A spokesman for the Nevada Parole Board said Monday the backlog of inmates awaiting hearings should be cleared up by October.
David Smith said the backlog contains about 800 inmates who are eligible and overdue for a hearing as of June. More inmates become eligible for hearings every month.
But Smith said changes approved by the June 27 special legislative session will make it possible for the board to hear 1,300 cases in August and that many more in September.
Lawmakers made key changes in the laws controlling parole hearings in June. First, they voted to allow the board to hear cases in panels instead of requiring a full board vote on every inmate.
"We have, statewide, on some days five panels conducting hearings at the same time," he said.
Second, lawmakers agreed to suspend the requirement imposed by the 2007 Legislature prohibiting the board from refusing parole unless the inmate was present at the hearing and given the right to present testimony on his behalf.
"A lot of the backlog was really those inmates because we couldn't deny them (parole) without giving them a hearing," he said.
Smith said that includes violent offenders and high-risk sex offenders who are most likely to be denied parole.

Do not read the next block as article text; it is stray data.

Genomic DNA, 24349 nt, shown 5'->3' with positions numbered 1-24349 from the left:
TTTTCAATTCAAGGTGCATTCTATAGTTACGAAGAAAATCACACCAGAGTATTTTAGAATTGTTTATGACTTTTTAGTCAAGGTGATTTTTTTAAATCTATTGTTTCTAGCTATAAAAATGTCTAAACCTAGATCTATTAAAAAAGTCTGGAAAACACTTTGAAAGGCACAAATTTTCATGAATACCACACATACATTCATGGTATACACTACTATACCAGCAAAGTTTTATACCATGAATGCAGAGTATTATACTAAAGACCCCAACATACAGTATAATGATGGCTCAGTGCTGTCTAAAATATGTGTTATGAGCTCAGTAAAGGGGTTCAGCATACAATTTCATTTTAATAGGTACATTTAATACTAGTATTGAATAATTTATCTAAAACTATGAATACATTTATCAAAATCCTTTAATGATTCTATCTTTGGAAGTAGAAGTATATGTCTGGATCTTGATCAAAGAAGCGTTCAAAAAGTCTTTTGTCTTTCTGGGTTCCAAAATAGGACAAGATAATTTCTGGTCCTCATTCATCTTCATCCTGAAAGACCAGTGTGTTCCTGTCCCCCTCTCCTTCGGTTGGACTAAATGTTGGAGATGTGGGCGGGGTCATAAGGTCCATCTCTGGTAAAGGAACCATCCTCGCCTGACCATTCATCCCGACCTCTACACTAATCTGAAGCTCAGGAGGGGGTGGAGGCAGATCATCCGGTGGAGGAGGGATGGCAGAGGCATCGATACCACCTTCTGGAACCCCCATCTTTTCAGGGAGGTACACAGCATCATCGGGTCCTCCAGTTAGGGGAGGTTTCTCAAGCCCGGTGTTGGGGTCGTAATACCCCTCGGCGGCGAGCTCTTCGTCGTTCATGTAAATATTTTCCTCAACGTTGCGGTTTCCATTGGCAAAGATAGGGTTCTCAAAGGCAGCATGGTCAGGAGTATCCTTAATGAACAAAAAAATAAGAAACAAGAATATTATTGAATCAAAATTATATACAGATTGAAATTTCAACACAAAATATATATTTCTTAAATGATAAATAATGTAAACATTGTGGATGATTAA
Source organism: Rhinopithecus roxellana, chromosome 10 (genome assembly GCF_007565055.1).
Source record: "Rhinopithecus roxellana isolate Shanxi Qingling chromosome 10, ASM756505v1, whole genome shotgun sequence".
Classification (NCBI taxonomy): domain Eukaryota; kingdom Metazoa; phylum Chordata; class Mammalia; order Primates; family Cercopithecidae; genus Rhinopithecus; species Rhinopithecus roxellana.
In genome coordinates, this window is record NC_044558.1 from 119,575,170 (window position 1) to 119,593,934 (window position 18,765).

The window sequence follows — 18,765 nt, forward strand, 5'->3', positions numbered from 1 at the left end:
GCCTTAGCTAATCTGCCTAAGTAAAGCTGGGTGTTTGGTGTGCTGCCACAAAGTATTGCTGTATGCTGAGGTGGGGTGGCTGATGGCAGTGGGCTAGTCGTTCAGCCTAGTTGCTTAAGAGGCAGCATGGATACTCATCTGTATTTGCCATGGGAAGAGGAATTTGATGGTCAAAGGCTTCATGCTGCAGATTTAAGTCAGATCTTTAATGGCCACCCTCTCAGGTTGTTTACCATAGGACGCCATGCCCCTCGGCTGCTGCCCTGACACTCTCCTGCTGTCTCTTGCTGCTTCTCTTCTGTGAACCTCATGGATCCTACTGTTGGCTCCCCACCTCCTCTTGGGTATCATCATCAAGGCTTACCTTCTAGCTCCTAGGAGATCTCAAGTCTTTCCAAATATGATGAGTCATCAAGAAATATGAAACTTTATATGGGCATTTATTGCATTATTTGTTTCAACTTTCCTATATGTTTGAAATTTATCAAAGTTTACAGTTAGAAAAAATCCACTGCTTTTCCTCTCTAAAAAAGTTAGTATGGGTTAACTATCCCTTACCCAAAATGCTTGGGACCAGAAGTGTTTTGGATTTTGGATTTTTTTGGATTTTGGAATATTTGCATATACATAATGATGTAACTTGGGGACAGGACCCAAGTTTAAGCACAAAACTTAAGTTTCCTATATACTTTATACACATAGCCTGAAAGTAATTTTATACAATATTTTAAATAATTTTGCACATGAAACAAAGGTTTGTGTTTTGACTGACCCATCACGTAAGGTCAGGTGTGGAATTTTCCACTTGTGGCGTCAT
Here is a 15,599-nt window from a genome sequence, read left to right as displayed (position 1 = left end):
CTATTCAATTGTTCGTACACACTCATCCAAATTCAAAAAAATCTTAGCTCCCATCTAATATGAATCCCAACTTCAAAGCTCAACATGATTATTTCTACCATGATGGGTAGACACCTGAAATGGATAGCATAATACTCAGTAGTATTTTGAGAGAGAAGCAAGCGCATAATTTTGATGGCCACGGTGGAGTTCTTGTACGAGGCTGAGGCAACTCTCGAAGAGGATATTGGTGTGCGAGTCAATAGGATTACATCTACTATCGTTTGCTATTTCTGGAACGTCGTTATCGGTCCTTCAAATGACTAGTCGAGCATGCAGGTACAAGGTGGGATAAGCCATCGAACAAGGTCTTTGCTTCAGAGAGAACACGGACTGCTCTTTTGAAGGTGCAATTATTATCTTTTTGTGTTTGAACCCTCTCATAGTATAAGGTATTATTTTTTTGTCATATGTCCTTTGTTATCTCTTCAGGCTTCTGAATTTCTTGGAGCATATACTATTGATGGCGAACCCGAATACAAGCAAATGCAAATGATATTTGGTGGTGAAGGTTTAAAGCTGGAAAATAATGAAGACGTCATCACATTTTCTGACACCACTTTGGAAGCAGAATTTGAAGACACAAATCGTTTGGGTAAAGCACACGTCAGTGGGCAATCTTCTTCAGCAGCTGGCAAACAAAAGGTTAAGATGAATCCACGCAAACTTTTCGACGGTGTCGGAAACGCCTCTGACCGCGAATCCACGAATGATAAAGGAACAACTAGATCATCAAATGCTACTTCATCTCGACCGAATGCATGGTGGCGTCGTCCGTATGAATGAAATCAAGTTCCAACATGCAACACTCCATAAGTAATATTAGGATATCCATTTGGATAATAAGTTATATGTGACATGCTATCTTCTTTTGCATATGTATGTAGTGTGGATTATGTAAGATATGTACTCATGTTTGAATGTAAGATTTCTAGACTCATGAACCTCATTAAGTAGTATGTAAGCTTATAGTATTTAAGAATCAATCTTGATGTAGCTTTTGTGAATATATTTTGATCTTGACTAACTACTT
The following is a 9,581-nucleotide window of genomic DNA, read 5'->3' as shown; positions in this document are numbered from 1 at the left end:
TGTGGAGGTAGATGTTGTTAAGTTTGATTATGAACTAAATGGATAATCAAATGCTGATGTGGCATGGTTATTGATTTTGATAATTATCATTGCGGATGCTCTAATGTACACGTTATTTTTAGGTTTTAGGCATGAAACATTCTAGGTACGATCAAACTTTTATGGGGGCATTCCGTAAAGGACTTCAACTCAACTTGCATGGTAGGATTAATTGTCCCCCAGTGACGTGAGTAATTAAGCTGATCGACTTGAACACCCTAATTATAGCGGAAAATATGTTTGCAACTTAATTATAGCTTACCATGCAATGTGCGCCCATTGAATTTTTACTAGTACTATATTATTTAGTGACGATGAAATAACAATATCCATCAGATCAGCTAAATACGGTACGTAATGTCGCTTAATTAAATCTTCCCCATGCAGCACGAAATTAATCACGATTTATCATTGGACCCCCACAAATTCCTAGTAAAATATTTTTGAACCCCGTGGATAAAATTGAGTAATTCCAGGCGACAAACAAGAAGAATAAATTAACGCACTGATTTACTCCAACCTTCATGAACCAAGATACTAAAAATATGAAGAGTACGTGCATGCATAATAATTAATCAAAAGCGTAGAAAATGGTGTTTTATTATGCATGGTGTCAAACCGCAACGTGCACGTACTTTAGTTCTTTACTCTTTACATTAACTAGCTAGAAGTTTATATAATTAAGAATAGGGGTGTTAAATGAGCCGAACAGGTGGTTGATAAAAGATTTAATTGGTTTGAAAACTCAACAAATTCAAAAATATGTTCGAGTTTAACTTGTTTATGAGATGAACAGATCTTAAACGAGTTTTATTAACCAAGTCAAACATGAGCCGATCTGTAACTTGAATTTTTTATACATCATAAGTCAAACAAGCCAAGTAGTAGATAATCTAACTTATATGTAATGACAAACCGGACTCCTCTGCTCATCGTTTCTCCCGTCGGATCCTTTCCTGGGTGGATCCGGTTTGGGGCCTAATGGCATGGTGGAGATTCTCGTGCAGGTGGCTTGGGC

He said the board has focused for the past year on those most likely to get paroled.
"We wanted to concentrate on the better people so the people being delayed were those who simply couldn't be denied without a personal hearing."
And a number of those inmates have filed in court demanding a hearing or immediate release. The Supreme Court has rejected all those petitions.
The 2007 Legislature created the "bubble" of inmates suddenly eligible for release by doubling good time credits and making them retroactive to try to reduce prison overcrowding. Those changes made more than 1,000 inmates eligible for parole hearings within days after the 2007 session adjourned. But the requirement inmates be present at any hearing where their parole was denied and the mandate that the full board vote on all paroles effectively blocked the effort to get more non-violent inmates out of prison.
Smith said now the board will concentrate in August and September on hearings for those inmates overdue for their hearings. After that, he said, the goal is to provide parole hearings two to three months before the inmate is eligible so that, when they are, they get released.
He said with the changes by the 2008 special session, they will actually be able to hold 1,300 hearings each month.
Smith said the temporary suspension of the rules will expire June 30, 2009. By then, he said, the board will be in good shape to provide all inmates the opportunity to attend, be represented by an advocate and introduce testimony at their parole hearings.
Although inmates in most cases won't be present at their hearings for the coming year, Smith said those hearings are still open to the public.
Contact reporter Geoff Dornan at firstname.lastname@example.org or 687-8750.